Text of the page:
Covid: 'Rapid fall' in Cardiff violent injuries in lockdown

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image captionLockdown saw a fall in admissions for violent injury outside the home in Cardiff, the study found

Emergency teams saw a "rapid and sustained" fall in violent injuries during the first Covid lockdown, a study by Cardiff University has found.

However, there was no change in domestic violence admissions at Cardiff's emergency department.

The University Hospital of Wales said it saw the average weekly number of violent injury admissions drop from 28.4 pre-lockdown to 16.5.

There was also a 92% reduction in weapon use, according to the study.

Researchers from Cardiff University's Crime and Security Research Institute (CSRI) and the US Centers for Disease Control and Prevention studied data from Cardiff's only emergency department from March to June 2020 and compared it to weekly data from January 2019 onwards.

The findings - thought to be the first analysis of violence from this perspective during the Covid-19 pandemic - have been published in the Journal of the American Medical Association.

Lead author Professor Jonathan Shepherd, from the CSRI, said: "This sudden fall in violent injury is the largest any of us has ever seen.

"It's likely to reflect closure of city centre pubs and clubs in and around which most violence takes place, and widespread compliance with lockdown restrictions."

The team investigated the association between Covid-19 lockdown and emergency visits for violence-related injuries using detailed violence screening first implemented in Cardiff two decades ago.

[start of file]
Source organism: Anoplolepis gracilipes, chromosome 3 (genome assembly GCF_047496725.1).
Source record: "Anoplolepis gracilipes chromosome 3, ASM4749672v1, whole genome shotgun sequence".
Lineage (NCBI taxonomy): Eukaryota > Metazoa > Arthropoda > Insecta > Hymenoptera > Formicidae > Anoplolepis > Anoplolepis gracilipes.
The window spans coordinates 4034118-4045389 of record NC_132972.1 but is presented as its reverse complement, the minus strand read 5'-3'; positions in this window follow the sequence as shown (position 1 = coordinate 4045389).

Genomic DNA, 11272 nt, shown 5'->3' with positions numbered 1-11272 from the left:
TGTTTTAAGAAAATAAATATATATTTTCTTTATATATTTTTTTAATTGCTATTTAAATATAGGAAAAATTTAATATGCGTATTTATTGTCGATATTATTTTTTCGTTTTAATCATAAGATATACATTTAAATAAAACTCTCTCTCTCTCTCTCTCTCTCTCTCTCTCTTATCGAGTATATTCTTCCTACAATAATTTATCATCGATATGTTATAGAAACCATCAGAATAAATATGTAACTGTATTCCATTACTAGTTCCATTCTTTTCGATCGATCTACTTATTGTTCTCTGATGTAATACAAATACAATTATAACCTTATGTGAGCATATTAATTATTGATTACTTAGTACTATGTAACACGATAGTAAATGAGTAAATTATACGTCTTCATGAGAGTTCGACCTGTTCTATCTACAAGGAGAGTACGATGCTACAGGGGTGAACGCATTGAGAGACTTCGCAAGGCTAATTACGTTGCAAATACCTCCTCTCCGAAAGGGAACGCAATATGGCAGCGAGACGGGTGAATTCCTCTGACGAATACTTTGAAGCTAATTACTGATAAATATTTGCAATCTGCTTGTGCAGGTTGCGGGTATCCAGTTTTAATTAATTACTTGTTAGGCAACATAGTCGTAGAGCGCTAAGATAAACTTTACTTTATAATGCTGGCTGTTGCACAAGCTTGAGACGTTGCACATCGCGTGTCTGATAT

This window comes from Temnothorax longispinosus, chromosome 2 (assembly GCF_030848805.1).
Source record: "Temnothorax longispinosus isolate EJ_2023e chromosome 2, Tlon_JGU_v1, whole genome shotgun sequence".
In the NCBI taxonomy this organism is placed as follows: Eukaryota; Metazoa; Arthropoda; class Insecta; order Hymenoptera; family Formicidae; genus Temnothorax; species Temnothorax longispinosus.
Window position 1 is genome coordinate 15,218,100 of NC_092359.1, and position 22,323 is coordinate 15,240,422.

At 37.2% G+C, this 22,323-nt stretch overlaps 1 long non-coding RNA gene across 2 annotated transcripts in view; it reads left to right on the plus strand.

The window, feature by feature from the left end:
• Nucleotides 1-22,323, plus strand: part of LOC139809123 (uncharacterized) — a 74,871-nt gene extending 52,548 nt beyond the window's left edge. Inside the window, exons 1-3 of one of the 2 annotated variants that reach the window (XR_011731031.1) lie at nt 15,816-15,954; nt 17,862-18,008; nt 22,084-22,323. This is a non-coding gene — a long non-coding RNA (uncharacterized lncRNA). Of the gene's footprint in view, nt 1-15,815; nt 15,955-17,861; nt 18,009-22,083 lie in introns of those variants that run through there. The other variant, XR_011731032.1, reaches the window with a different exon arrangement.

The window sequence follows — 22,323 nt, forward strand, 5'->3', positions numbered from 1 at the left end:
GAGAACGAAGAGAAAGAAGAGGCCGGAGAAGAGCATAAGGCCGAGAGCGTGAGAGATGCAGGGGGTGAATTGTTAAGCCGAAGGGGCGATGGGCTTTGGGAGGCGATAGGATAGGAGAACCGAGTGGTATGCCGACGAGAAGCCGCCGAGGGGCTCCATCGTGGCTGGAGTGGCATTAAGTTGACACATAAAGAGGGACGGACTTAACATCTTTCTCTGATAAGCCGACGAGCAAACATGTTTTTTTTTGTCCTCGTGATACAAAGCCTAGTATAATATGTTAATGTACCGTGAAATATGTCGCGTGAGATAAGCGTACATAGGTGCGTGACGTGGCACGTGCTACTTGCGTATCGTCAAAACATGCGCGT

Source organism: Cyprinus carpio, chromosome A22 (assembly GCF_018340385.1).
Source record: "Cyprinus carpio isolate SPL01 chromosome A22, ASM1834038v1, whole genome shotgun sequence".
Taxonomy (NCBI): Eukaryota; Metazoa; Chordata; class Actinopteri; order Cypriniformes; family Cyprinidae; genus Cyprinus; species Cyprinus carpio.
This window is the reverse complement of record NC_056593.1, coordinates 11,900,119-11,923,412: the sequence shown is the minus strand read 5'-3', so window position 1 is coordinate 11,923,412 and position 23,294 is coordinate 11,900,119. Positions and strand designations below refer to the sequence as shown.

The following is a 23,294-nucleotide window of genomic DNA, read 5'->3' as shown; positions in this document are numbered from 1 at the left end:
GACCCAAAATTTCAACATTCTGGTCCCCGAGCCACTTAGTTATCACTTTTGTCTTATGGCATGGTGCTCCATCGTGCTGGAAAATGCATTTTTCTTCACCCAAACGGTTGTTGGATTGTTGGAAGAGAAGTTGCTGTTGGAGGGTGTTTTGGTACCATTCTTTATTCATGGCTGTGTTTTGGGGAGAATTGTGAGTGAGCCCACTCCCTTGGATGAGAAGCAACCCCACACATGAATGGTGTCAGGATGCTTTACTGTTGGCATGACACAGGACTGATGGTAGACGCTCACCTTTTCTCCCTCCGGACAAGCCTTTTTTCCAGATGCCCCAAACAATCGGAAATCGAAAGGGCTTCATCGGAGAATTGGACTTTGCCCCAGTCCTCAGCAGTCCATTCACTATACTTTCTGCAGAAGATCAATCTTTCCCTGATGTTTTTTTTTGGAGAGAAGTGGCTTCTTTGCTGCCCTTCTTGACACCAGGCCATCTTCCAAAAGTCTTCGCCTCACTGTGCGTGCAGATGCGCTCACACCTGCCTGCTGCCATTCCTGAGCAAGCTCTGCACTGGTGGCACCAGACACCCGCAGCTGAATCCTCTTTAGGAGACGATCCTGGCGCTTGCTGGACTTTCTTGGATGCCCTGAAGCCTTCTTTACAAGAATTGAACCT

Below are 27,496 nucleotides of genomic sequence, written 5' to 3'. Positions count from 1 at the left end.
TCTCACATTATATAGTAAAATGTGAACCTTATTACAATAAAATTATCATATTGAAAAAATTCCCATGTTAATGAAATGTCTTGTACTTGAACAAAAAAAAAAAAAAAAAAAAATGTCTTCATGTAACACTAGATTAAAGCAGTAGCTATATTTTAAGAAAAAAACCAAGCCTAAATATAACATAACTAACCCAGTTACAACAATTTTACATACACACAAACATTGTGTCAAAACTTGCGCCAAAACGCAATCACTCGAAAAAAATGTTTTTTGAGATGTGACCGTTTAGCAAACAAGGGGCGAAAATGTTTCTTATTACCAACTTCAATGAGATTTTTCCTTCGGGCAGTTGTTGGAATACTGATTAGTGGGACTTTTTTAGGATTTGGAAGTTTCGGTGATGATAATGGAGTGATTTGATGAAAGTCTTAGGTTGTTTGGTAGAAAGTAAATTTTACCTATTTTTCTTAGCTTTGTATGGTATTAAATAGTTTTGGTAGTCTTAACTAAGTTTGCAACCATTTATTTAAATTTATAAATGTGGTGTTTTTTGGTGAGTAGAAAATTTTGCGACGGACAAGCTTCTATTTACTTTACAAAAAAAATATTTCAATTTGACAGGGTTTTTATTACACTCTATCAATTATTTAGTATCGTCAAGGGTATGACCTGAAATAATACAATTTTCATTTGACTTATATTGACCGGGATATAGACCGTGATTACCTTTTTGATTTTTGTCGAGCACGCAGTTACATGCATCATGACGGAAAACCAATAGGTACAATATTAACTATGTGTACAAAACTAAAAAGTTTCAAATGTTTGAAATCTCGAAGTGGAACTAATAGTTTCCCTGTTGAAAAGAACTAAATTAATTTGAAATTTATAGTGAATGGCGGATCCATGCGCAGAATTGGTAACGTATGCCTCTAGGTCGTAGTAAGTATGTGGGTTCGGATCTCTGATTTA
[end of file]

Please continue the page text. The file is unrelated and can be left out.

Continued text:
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image captionPolice in England and Wales recorded a rise in domestic abuse during the first 2020 Covid lockdown - but no increase was seen in Cardiff's emergency department, the study said

They studied the time the violence took place, whether it was inside or outside the home, whether a weapon was used, the perpetrator type and the age and sex of the victim.

Prof Shepherd said there was no evidence of a significant change regarding violence in the home, which he said was "reassuring".

'Facilitates violence'

He said: "The massive decrease outside the home but no increase in the home reflects the nature of the two environments.

"The night-time economy - pubs and clubs and the streets where they are situated - is an environment which facilitates violence and violent injury.

"On the other hand, in our study, the home environment is much less conducive to violence and violent injury. People who would have been injured in violence in the night-time economy are not injured in violence when they stay at home."

Cardiff University is due to release an England and Wales analysis of violence during the Covid-19 pandemic next month.

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